He then lay down on his right side and as he did so, the sala trees bloomed which was remarkable since it was out of season.  Interestingly he is described as having golden light exuding from his skin during his journey to Kusinara in spite of his deteriorating physical condition.

His final words were said to be this: “All composite things are perishable.  Strive for your own liberation with diligence.”

the death of the buddha

The Buddha entering Parinirvana

The Buddha’s Relics

After the Buddha died, he was wrapped and linen and burned on a funeral pyre.  A stupa was erected on the site containing a portion of his ashes. The rest of his ashes were kept as relics and divided amongst 8 royal families and among his disciples.  Later under the reign of Emperor Ashoka, they would be enshrined into 84,000 stupas.

death of the buddha

Buddha’s Cremation Stupa

Cause of Death

So what does modern medicine have to say about the cause of Buddha’s death?

According to the Mahaparanibbana Sutta, here is what we know about the Buddha’s symptoms that he experienced after his last meal:

  • Severe abdominal pains
  • Bloody diarrhea
  • Severe thirst/dehydration

At this point in time, the Buddha is quite old being 80 years of age so his body was more susceptible to illnesses.  And in this case the symptoms are consistent with a medical condition called “mesenteric infarction” which is condition that some people get in old age.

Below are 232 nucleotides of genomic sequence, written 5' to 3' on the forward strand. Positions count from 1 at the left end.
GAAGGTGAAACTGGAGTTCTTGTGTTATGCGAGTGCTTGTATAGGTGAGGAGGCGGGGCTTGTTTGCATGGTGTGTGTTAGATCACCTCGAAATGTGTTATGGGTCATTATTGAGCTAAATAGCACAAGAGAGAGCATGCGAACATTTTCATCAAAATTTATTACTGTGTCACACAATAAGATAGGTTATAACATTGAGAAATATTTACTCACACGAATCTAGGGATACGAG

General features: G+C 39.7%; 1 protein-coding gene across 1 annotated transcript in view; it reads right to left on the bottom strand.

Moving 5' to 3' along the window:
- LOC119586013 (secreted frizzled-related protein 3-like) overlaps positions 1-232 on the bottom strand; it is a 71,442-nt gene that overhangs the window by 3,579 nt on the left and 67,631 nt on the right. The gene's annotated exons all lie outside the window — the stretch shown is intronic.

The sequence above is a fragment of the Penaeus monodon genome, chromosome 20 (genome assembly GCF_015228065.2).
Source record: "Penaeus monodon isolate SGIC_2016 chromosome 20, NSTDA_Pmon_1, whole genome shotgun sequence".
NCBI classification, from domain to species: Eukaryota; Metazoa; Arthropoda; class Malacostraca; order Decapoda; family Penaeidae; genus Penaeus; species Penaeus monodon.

Mesenteric Infarction

Also called Mesenteric ischemia, mesenteric infarction is a medical condition that develops as a result of not enough blood supply to the small intestine.  This is usually the result of a clot that forms in the artery.  One main symptom is the experience of sudden severe abdominal pain after eating which is consistent with the description in the Mahaparinibbana Sutta.

Notice that the Buddha instructed Ananda to tell Cunda that his illness wasn’t the result of the food he prepared. Another telling symptom of Mesenteric Infarction is bloody stools and dehydration which again is consistent with the description in the sutra.

Nearly everyone who develops mesenteric infarction is over the age of 60 which is again consistent with the sutras which describe the Buddha being 80 years old at the time of his death.

Conclusion

The Buddha developed mesenteric infarction as a result of his advanced age instead of by food poisoning as some Buddhists have come to believe to this day.  The events surrounding his death really tells you how revered the Buddha as a teacher and guide to many.

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10 Responses to The Death of the Buddha

  1. Blame says: